Janet's sister is trying to steal her husband. Roger's wife left him for another woman. Sheila's oldest son is a drug abuser. Laurie's mother is suicidal. Frank has a mysterious disease. Patricia's former boyfriend is making her life miserable.
If you feel as if you're living the days of your life on the set of "General Hospital," as if all your children are perpetually in trouble and you have an acute need for a guiding light, you're probably the office mother.
"I want my staffers to feel free to come to me at any time. I want to be a caring, compassionate person. But if one more person comes into my office with a personal problem, I'm going to go berserk!" said a usually kind, soft-spoken friend.
"I hardly have time to work at all some days, I'm so busy listening to tales of woe and giving free advice. . . ." "I find myself working late a lot, largely because I've used up so much of my regular workday listening to people talk about non-work matters," said she, "and by the time I get home, I'm too tired and drained from taking care of everyone else's emotional needs to give as much as I should to my husband and children."
The irony is that the very qualities that make this woman a hands-on manager for whom her staff will happily slave away -- her kindness, compassion, patience and understanding attitude -- also are the reasons she finds herself mother confessor, and often mother, to the entire office.
It's true that women are more likely than men to find themselves in this predicament. It's also true that if we mask our concern for others -- and our ability to deal with conversational topics not having to do with work, sports or the weather -- we deny the very qualities that make us very good managers.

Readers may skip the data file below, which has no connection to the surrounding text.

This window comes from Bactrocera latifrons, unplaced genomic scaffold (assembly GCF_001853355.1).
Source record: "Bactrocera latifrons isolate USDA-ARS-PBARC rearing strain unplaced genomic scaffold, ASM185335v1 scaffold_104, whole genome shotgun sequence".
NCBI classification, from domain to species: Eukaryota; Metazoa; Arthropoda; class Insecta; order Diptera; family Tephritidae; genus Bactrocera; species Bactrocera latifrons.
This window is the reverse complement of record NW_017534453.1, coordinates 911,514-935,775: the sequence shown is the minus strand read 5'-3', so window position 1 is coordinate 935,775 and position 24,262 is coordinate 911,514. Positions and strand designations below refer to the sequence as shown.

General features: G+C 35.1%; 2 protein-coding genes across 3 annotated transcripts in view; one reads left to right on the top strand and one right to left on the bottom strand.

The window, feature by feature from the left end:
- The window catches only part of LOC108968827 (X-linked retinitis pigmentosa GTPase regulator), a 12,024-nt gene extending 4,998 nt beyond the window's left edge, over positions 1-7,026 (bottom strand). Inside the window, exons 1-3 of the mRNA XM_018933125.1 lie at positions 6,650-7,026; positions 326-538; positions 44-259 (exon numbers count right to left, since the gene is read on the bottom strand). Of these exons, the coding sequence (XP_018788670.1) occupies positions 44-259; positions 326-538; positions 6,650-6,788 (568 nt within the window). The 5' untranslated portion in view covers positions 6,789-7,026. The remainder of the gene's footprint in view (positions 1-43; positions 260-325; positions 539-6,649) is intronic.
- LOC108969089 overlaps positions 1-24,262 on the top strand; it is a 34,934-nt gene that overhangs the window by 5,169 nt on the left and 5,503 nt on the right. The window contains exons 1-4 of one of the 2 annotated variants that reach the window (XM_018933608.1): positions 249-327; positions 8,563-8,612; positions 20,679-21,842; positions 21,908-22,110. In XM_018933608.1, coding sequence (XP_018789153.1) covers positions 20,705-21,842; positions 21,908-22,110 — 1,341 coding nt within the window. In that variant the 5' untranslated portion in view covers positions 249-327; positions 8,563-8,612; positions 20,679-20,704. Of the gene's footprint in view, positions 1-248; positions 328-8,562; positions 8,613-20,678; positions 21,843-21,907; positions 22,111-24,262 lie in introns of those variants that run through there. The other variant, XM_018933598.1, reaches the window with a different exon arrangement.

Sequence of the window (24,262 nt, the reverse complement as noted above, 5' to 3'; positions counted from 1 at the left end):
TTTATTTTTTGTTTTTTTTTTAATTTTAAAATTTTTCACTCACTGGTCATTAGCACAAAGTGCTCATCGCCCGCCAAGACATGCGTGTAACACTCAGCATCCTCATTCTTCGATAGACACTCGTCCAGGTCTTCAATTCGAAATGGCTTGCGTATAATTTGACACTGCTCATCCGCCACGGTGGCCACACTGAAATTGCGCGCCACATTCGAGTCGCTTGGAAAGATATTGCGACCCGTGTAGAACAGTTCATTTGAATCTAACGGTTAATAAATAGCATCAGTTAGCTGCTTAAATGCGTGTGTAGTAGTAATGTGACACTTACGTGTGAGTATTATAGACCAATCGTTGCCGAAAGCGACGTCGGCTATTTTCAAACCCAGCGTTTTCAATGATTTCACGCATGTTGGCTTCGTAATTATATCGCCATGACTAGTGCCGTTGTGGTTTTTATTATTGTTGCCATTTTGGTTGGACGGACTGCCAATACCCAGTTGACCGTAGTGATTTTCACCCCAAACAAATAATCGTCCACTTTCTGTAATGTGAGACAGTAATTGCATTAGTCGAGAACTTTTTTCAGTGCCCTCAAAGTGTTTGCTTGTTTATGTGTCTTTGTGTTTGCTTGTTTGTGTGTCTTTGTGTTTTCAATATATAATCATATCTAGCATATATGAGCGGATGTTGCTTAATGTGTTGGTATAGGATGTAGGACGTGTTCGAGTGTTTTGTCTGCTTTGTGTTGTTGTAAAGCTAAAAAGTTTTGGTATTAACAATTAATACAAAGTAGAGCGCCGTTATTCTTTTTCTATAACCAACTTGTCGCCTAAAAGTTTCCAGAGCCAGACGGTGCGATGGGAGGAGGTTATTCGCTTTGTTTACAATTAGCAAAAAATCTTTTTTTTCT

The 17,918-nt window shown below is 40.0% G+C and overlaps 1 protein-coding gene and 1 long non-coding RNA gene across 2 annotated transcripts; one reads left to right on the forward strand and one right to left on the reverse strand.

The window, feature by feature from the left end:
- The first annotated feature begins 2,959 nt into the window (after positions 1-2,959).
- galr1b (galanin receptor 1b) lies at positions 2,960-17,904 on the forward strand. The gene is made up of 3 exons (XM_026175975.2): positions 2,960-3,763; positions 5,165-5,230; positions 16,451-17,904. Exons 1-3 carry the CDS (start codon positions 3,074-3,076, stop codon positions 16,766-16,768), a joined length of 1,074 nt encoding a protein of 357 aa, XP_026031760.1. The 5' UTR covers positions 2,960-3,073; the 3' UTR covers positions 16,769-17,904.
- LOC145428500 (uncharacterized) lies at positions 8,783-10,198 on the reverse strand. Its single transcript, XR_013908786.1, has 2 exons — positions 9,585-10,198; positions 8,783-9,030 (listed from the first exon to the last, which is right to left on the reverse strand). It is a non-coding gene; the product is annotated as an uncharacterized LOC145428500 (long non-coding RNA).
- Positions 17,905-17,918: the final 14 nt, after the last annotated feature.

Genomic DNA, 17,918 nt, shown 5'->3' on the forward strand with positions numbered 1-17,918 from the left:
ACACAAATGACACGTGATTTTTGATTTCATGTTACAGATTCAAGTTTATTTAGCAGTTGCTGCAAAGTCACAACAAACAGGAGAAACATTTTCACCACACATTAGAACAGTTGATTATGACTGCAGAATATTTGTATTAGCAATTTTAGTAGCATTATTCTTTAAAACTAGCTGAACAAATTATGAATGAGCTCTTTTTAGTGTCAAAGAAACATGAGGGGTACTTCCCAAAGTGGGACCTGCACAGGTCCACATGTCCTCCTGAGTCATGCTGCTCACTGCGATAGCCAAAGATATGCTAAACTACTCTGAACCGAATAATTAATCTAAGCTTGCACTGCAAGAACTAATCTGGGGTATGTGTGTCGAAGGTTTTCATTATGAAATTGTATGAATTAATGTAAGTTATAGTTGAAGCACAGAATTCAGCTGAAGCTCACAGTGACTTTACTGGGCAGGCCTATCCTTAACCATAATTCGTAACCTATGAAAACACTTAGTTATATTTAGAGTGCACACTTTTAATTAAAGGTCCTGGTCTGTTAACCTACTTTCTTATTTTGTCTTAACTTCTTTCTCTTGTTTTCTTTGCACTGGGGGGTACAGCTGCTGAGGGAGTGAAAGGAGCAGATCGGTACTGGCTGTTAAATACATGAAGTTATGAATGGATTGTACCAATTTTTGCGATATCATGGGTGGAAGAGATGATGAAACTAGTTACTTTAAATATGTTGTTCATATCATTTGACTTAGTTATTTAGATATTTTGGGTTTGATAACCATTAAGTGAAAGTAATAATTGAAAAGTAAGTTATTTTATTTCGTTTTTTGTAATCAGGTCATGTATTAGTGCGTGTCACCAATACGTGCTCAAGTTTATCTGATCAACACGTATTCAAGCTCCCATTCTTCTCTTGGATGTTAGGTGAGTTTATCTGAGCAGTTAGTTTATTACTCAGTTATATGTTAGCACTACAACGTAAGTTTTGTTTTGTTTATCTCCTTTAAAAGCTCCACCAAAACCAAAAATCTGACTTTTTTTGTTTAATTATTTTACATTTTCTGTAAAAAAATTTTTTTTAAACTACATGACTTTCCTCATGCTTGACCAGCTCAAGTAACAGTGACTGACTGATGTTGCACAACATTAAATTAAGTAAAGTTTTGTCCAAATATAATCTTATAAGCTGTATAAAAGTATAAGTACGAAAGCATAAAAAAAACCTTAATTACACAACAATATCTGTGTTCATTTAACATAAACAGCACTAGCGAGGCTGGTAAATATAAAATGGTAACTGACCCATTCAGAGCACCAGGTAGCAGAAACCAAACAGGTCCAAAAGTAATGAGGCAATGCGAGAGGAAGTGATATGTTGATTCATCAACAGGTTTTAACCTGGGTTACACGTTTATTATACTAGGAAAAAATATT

How can we keep the qualities that make us good managers -- our compassion, patience and willingness to talk about feelings instead of just the weather -- when our office door might just as well have "Peanuts' " pal Lucy's sign on it offering psychiatric advice for 5 cents?
We can start by reminding ourselves (again) that when we don't have a clear set of priorities and a clear sense of what we can and cannot do for others, we may end up being of no real use to anyone.
We can remind ourselves, as well, that it's hardly a coincidence that working women are far more likely than working men to suffer from both emotional and physical burnout.
We're more likely to hold jobs that require an emotional connection (nursing, social work, service jobs), for one thing. We add full-time jobs to the ones we have at home as wives, mothers, housekeepers, chauffeurs, cooks, hostesses, errand-runners, laundresses and, in many cases, caretakers of elderly parents, for another -- then wonder why we're exhausted.
So when we find ourselves adding the role of office mother to our already too-long list of roles and responsibilities, let's remember that we not only have a right, but an obligation, to use the word "No" more often than we do.
As in: "No, I don't have time right now," and "No, I can't help you with this," and "No, I don't want to be interrupted now," and "No, I can't take time from my work today."
Let's remember that being assertive and setting limits requires the use of the word "I" as well. As in: "I need this from you," and "I want that from you," and "I'm busy!" and "I don't have time now," and "I care about you, but I can't help you with your problems right now; I have work to do!"
Finally, let's remind ourselves every day that even the best mothers, in or out of the office, have to take care of themselves first. If they don't, they soon find themselves unable to take care of anyone at all.
Questions and comments for Niki Scott should be addressed Working Woman, Features Department, The Sun, Baltimore 21278.